Pageant episodes that present natural or even supernatural elements rely upon music to create spectacular special effects. In this episode, the choir and orchestra – with elements of fanfare and sudden dramatic pauses – announce the entry of Bonduca (another name for Boadicea) with truly fantastic fury.

Listen, oh listen! What is the noise? 
Is it the earth that quakes? 
Or is it the sea that swells? 
Whitened, clinging together 'gainst the infantry,
If there's a cry on the hill
Is it not Bonduca that terrifies?
Photo by Liz Munday

Pageants frequently present episodes of religious history: the founding of a monastery, the construction of a cathedral, iconoclasm, sermons, and requiems for the dead. Choral plainsong, chant, and hymns all feature in many pageants to accompany these scenes. The music often borrows tunes from familiar and popular hymnbooks, which are sometimes developed within the musical score by the pageant’s composer or can be performed with little-to-no adaptation. These excerpts from the 1907 St Albans pageant incorporate a chant tune along with the Dies irae requiem mass for the dead, which was played by the orchestra and sung by the choir during a funeral procession for Queen Eleanor.

Gustav Holst’s 1920 setting of Psalm 148 (originally for chorus, string orchestra, and organ) was used in both the 1948 and 1953 St Albans pageant. This popular hymn tune may sound familiar, but is set to the words of Psalm 148, which were paraphrased by Francis Ralph Gray. This short excerpt is only of two verses.

From personal collection
Lord, who hast made us for thine own,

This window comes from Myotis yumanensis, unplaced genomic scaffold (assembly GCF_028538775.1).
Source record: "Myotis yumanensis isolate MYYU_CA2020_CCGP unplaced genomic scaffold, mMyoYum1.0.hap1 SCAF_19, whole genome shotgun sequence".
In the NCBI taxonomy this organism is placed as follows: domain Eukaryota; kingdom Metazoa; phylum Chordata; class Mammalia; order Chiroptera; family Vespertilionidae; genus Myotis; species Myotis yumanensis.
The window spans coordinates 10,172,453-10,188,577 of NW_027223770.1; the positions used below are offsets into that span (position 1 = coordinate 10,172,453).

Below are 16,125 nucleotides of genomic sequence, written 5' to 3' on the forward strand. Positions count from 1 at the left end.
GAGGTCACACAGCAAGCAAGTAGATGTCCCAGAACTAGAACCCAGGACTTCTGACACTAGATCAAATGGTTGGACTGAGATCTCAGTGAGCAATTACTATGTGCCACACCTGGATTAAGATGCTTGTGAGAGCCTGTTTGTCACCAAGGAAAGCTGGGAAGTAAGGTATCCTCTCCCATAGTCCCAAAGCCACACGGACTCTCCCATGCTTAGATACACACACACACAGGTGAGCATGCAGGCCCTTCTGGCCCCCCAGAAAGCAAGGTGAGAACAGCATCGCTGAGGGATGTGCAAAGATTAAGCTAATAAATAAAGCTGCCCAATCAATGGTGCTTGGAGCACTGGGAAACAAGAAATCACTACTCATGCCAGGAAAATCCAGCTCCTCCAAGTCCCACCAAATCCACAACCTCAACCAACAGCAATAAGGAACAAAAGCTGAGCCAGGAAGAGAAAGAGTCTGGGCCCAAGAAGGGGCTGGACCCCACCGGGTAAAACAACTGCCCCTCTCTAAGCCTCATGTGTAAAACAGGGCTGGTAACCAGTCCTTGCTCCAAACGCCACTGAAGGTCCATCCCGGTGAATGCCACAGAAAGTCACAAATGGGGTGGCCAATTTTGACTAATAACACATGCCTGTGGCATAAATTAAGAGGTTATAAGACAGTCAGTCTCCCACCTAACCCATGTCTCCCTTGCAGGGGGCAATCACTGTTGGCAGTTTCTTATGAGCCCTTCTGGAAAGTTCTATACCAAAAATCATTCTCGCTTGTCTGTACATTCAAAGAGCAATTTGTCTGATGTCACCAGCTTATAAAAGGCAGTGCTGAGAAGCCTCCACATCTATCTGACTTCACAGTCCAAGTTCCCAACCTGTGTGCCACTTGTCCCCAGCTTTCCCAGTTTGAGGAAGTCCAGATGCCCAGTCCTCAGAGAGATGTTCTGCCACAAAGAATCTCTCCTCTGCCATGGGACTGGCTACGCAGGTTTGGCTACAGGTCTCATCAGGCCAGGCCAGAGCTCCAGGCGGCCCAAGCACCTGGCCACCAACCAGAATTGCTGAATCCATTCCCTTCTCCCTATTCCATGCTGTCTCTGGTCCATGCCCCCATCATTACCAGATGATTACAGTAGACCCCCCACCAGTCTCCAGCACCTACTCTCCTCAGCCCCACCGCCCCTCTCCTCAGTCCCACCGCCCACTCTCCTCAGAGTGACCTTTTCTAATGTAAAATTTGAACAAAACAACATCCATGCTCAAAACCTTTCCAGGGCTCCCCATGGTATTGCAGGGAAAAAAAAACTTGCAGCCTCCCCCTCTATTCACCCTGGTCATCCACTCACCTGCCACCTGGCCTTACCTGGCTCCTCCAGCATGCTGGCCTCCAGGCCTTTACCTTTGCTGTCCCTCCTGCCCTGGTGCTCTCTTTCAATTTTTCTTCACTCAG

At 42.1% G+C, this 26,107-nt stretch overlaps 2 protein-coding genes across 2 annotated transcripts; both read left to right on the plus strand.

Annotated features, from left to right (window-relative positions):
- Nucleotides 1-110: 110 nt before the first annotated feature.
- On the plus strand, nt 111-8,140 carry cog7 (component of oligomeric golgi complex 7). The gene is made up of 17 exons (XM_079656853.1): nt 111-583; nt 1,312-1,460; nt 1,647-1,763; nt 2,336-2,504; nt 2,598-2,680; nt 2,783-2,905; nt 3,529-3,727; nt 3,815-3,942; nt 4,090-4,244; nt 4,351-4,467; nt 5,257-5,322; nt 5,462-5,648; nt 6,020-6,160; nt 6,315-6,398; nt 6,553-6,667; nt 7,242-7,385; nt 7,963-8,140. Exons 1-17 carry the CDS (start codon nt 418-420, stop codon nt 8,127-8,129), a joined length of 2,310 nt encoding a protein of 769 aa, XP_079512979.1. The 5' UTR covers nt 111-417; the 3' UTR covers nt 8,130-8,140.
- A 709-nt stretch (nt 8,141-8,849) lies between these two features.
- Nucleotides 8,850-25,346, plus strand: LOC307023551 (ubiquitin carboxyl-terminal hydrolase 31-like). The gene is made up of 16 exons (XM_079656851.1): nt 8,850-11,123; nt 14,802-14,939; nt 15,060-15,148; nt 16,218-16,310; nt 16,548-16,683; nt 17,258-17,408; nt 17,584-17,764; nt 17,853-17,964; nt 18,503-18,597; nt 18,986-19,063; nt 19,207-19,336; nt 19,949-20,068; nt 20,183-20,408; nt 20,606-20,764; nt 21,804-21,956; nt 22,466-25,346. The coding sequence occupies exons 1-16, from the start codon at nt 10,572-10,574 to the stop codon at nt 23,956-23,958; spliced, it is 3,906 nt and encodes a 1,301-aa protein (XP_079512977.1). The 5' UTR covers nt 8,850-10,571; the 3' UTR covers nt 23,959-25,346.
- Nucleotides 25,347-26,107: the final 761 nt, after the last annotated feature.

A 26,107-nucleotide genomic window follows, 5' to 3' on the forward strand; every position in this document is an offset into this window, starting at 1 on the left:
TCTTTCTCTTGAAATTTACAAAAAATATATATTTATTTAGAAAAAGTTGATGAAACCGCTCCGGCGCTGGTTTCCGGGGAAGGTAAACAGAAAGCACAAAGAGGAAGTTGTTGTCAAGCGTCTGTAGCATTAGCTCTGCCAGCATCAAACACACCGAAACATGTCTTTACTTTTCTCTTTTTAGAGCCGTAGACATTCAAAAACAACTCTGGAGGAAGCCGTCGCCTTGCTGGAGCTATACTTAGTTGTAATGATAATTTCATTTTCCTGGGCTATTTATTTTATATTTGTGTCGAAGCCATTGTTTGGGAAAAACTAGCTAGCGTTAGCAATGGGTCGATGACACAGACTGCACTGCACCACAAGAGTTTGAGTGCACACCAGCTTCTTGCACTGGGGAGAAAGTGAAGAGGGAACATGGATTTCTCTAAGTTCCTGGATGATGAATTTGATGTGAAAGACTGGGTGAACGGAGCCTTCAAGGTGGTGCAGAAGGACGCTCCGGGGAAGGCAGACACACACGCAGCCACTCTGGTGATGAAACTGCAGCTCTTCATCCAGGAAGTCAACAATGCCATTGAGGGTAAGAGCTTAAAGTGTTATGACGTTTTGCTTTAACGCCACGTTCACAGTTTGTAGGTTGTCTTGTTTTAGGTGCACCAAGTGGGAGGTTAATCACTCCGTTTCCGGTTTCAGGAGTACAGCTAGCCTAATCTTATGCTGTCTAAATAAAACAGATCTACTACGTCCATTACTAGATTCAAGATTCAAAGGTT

Hear as we sing before Thy throne.
Alleluia, Alleluia.
Accept Thy children's rev'rent praise
For all Thy wondrous works and ways. 
Alleluia, Alleluia.

Waves, rolling in on ev'ry shore, 
Pause at His footfall and adore.
Alleluia, Alleluia. 
Ye torrents rushing from the hills, 
Bless Him Whose hand your fountains fills. 
Alleluia, Alleluia.

The use of pre-existing music, such as hymns, was a popular and inexpensive way to accompany pageants. The St Albans pageants in 1948 and 1953 incorporated quite a few pre-existing pieces alongside the specially composed music for select episodes. As a special homage to the coronation service of Queen Elizabeth II, a few of the musical selections from the ceremony were also featured in the 1953 pageant, aptly titled ‘A Masque of the Queens’.

Other pre-existing compositions became standards for pageant performances throughout the twentieth century. Marches by Edward Elgar along with ‘Land of Hope and Glory’, Hubert Parry’s ‘Jerusalem’, ‘I Vow to Thee My Country’ set to music from ‘Jupiter’ by Holst, and the national anthem all became a traditional moment in a pageant performance for the audience to begin singing along.

These last two excerpts come from Peter Warlock’s Capriol Suite: ‘Mattachins’ (Sword Dance) and Elgar’s Pomp and Circumstance March No. 4.

Please contact Parker Gordon ( with any questions or comments about this event, pageants, or the musical recordings.

search previous next tag category expand menu location phone mail time cart zoom edit close